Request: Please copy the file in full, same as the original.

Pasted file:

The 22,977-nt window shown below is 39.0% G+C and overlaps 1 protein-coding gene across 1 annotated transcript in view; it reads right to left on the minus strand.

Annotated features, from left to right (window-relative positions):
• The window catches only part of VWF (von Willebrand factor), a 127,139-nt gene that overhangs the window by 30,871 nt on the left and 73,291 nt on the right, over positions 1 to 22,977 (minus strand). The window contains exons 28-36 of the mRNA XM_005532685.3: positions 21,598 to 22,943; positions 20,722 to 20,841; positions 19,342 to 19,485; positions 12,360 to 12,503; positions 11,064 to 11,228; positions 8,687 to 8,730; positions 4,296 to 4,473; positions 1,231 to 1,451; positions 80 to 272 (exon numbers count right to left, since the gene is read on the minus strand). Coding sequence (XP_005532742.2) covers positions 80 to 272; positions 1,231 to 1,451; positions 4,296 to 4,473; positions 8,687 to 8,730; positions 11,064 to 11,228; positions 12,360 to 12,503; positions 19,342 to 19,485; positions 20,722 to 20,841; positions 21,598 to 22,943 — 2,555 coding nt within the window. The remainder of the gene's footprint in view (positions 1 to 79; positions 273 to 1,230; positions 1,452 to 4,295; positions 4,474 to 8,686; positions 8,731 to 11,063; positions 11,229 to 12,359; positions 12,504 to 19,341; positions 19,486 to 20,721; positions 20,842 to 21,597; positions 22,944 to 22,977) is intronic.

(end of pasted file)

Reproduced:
The 22,977-nt window shown below is 39.0% G+C and overlaps 1 protein-coding gene across 1 annotated transcript in view; it reads right to left on the minus strand.

Annotated features, from left to right (window-relative positions):
• The window catches only part of VWF (von Willebrand factor), a 127,139-nt gene that overhangs the window by 30,871 nt on the left and 73,291 nt on the right, over positions 1 to 22,977 (minus strand). The window contains exons 28-36 of the mRNA XM_005532685.3: positions 21,598 to 22,943; positions 20,722 to 20,841; positions 19,342 to 19,485; positions 12,360 to 12,503; positions 11,064 to 11,228; positions 8,687 to 8,730; positions 4,296 to 4,473; positions 1,231 to 1,451; positions 80 to 272 (exon numbers count right to left, since the gene is read on the minus strand). Coding sequence (XP_005532742.2) covers positions 80 to 272; positions 1,231 to 1,451; positions 4,296 to 4,473; positions 8,687 to 8,730; positions 11,064 to 11,228; positions 12,360 to 12,503; positions 19,342 to 19,485; positions 20,722 to 20,841; positions 21,598 to 22,943 — 2,555 coding nt within the window. The remainder of the gene's footprint in view (positions 1 to 79; positions 273 to 1,230; positions 1,452 to 4,295; positions 4,474 to 8,686; positions 8,731 to 11,063; positions 11,229 to 12,359; positions 12,504 to 19,341; positions 19,486 to 20,721; positions 20,842 to 21,597; positions 22,944 to 22,977) is intronic.